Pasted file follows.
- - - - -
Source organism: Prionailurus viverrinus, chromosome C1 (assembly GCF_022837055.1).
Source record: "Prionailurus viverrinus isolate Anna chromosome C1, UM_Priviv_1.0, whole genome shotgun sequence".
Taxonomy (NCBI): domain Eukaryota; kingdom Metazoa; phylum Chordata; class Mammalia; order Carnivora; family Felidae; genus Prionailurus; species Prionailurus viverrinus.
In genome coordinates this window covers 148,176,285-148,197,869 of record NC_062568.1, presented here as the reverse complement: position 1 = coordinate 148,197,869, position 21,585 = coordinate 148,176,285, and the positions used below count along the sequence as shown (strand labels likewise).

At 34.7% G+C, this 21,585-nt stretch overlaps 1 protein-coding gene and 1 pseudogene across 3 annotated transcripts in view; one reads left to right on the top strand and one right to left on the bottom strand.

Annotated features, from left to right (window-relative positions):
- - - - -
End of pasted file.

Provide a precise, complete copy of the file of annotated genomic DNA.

Source organism: Prionailurus viverrinus, chromosome C1 (assembly GCF_022837055.1).
Source record: "Prionailurus viverrinus isolate Anna chromosome C1, UM_Priviv_1.0, whole genome shotgun sequence".
Taxonomy (NCBI): domain Eukaryota; kingdom Metazoa; phylum Chordata; class Mammalia; order Carnivora; family Felidae; genus Prionailurus; species Prionailurus viverrinus.
In genome coordinates this window covers 148,176,285-148,197,869 of record NC_062568.1, presented here as the reverse complement: position 1 = coordinate 148,197,869, position 21,585 = coordinate 148,176,285, and the positions used below count along the sequence as shown (strand labels likewise).

At 34.7% G+C, this 21,585-nt stretch overlaps 1 protein-coding gene and 1 pseudogene across 3 annotated transcripts in view; one reads left to right on the top strand and one right to left on the bottom strand.

Annotated features, from left to right (window-relative positions):